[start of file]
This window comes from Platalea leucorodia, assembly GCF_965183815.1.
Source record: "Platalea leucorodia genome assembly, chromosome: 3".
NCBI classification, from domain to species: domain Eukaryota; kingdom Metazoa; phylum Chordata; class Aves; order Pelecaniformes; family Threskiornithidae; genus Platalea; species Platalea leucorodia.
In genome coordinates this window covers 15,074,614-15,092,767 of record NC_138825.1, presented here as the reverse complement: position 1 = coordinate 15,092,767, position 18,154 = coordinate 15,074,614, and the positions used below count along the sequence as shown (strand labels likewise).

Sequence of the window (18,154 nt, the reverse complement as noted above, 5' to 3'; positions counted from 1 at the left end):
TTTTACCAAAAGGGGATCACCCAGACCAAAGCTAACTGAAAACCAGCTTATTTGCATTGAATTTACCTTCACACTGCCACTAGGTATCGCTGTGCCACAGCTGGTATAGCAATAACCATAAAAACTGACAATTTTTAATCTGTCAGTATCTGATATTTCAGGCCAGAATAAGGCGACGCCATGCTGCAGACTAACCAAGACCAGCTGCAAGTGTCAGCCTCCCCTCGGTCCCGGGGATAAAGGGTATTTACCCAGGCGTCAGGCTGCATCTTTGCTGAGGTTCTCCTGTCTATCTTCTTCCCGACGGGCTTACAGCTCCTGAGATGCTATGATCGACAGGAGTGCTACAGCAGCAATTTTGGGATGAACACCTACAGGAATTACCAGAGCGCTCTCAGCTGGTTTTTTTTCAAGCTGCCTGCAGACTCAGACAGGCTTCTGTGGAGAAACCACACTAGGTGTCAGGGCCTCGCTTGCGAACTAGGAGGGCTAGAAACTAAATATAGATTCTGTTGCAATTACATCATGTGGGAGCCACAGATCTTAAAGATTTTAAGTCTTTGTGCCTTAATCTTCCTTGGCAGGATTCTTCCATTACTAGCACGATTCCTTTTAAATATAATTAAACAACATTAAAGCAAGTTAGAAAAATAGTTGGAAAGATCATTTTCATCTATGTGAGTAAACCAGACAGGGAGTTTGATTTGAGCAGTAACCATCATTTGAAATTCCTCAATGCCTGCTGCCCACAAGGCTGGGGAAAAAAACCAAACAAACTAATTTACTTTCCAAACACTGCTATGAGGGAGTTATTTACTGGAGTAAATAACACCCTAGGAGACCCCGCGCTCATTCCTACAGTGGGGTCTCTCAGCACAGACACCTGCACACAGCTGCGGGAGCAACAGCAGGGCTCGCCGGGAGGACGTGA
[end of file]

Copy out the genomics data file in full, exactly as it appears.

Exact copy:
This window comes from Platalea leucorodia, assembly GCF_965183815.1.
Source record: "Platalea leucorodia genome assembly, chromosome: 3".
NCBI classification, from domain to species: domain Eukaryota; kingdom Metazoa; phylum Chordata; class Aves; order Pelecaniformes; family Threskiornithidae; genus Platalea; species Platalea leucorodia.
In genome coordinates this window covers 15,074,614-15,092,767 of record NC_138825.1, presented here as the reverse complement: position 1 = coordinate 15,092,767, position 18,154 = coordinate 15,074,614, and the positions used below count along the sequence as shown (strand labels likewise).

Sequence of the window (18,154 nt, the reverse complement as noted above, 5' to 3'; positions counted from 1 at the left end):
TTTTACCAAAAGGGGATCACCCAGACCAAAGCTAACTGAAAACCAGCTTATTTGCATTGAATTTACCTTCACACTGCCACTAGGTATCGCTGTGCCACAGCTGGTATAGCAATAACCATAAAAACTGACAATTTTTAATCTGTCAGTATCTGATATTTCAGGCCAGAATAAGGCGACGCCATGCTGCAGACTAACCAAGACCAGCTGCAAGTGTCAGCCTCCCCTCGGTCCCGGGGATAAAGGGTATTTACCCAGGCGTCAGGCTGCATCTTTGCTGAGGTTCTCCTGTCTATCTTCTTCCCGACGGGCTTACAGCTCCTGAGATGCTATGATCGACAGGAGTGCTACAGCAGCAATTTTGGGATGAACACCTACAGGAATTACCAGAGCGCTCTCAGCTGGTTTTTTTTCAAGCTGCCTGCAGACTCAGACAGGCTTCTGTGGAGAAACCACACTAGGTGTCAGGGCCTCGCTTGCGAACTAGGAGGGCTAGAAACTAAATATAGATTCTGTTGCAATTACATCATGTGGGAGCCACAGATCTTAAAGATTTTAAGTCTTTGTGCCTTAATCTTCCTTGGCAGGATTCTTCCATTACTAGCACGATTCCTTTTAAATATAATTAAACAACATTAAAGCAAGTTAGAAAAATAGTTGGAAAGATCATTTTCATCTATGTGAGTAAACCAGACAGGGAGTTTGATTTGAGCAGTAACCATCATTTGAAATTCCTCAATGCCTGCTGCCCACAAGGCTGGGGAAAAAAACCAAACAAACTAATTTACTTTCCAAACACTGCTATGAGGGAGTTATTTACTGGAGTAAATAACACCCTAGGAGACCCCGCGCTCATTCCTACAGTGGGGTCTCTCAGCACAGACACCTGCACACAGCTGCGGGAGCAACAGCAGGGCTCGCCGGGAGGACGTGA